When I used the telephone to talk with my best friend who lived three houses down the street, my mom would suggest we actually go outside and talk to each other. Today, with the kids' texting each other, I find myself saying, "honey, why don't you just talk on the phone, like humans?"

I really hope we don't lose our humanity in all this shorthand, techno discourse.



Tuesday, May 13, 2008

Is It Over Yet?

The school year... It's 10:30 p.m. and I'm making crepes for my daughter's French class. "We can't buy them, mom -- they're SUPPOSED to be homemade!" Well now the pressure is on.
I make great pancakes the old fashioned way -- add some water to a bisquick container, shake, and pour.

Crepes are not as forgiving... they are actually pretty snobby. There is no margin for error in the viscosity (I like that word) of the batter. The heat must be just right. And the ladle must scoop the precise amount of batter for the size of the pan so that it covers the bottom of the pan thinly and evenly. This is a level of precision that tests a mom who had a big day at work followed by a mammogram (have you had yours this year?) and a child's chorus performance.

Did I mention that I don't own a crepe pan? Robert will say this must be the ONE kitchen tool not in my possession :) So 3 pans and half a batch of batter later, I've finally got a crepe groove on. Let's hope the ones we send in are as tasty as the broken crepes I had to eat tonight.

5 more days of school left... but who's counting?

Bon nuit, mes amis!

Thursday, May 01, 2008

Decisions, Decisions, Decisions...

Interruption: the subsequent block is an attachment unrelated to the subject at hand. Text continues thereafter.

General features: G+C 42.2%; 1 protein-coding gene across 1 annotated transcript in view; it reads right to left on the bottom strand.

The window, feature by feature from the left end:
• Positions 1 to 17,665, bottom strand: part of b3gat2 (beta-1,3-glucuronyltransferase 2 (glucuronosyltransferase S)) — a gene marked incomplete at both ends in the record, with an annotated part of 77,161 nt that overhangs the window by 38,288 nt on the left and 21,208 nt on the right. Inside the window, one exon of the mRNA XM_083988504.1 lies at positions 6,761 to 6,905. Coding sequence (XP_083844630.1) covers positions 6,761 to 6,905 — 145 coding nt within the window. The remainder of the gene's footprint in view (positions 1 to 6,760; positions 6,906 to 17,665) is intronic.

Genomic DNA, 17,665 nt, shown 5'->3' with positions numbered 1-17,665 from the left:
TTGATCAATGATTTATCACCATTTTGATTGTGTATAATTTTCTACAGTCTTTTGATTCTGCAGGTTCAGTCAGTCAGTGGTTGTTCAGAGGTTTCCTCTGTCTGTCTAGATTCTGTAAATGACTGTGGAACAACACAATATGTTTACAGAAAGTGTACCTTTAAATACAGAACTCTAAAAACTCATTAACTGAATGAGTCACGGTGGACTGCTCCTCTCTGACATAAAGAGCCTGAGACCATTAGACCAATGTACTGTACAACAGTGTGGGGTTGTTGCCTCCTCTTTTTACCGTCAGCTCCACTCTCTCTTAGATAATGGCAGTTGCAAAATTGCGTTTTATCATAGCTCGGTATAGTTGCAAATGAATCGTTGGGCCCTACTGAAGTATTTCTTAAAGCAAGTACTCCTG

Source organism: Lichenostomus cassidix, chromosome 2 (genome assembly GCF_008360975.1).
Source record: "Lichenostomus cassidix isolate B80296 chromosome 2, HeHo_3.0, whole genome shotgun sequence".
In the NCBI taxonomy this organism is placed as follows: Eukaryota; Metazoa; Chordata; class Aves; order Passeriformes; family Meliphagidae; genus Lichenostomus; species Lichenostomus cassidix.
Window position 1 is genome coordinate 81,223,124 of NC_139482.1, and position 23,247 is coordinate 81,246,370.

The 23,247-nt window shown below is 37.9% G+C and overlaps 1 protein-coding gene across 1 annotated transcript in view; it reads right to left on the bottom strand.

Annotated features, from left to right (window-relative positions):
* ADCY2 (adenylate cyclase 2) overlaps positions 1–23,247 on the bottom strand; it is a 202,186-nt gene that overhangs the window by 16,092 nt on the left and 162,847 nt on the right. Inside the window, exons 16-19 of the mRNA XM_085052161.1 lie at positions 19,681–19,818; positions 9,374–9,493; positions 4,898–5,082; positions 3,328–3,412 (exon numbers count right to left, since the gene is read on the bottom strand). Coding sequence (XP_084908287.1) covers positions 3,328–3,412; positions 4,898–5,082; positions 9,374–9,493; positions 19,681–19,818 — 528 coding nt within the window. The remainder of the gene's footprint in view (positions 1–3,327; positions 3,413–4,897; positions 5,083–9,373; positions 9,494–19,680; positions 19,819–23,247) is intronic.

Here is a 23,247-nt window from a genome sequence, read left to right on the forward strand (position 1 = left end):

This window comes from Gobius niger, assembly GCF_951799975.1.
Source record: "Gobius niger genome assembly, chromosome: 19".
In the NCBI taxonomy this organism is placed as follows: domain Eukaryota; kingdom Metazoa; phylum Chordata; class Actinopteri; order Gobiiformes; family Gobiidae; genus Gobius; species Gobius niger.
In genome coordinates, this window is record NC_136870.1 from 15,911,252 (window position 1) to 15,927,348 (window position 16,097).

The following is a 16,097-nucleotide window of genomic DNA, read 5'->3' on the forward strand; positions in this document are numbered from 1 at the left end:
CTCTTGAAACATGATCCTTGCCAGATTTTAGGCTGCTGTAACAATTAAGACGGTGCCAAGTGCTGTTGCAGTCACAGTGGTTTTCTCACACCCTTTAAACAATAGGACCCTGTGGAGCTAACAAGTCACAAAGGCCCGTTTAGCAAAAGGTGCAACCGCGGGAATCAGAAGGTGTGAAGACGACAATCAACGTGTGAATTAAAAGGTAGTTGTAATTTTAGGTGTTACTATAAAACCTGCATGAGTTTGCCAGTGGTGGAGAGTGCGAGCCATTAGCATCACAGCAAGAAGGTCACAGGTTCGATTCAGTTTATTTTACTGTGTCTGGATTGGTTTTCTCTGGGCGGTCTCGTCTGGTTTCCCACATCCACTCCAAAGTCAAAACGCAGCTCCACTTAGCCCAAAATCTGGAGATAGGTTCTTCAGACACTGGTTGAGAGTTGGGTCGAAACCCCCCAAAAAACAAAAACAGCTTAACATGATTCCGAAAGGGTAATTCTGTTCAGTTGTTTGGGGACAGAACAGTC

Our I-797 expires on May 29th. We received notice from our adoption agency, CCAI, that it is time to decide whether we want to do the "free" renewal of our paperwork with Homeland Security or let it expire and start over closer to when we are likely to be matched with our child/ren in China. The "free" renewal means that we only have to pay to be fingerprinted (again) by the FBI, update local criminal background checks, homestudy update, updated physicals, and income and employment verifications.
The renewal is good for another 18 months. Then we will need to renew again, as our match time is looking like another 24 months.

Upon reflecting on this seemingly never-ending wait and anticipation for our family to grow, I've learned something about myself: I'm not as patient as I thought.
We've been actively pursuing adoption for 26 months... had we known then that it would be a 4-5 year process, I don't believe we would have commenced the process.

Lots of factors go into this... long-running dreams, expectations, love of parenting...

But we must also facts as they present themselves and adapt as circumstances change.
With a heavy heart, we've decided to rescind our dossier from the China adoption program. We're not getting any younger and the uncertainty in timing has just pushed us beyond our limits.

Katrina and Alexander are disappointed with this decision; they would really like to have siblings. And they would be great "big sister" and "big brother"!

While the reality of this decision sinks in, we are engrossed in all the end of school year activities and baseball and ballet performances...

So ends our adoption journey... not as we had planned, but perhaps as it was meant to be.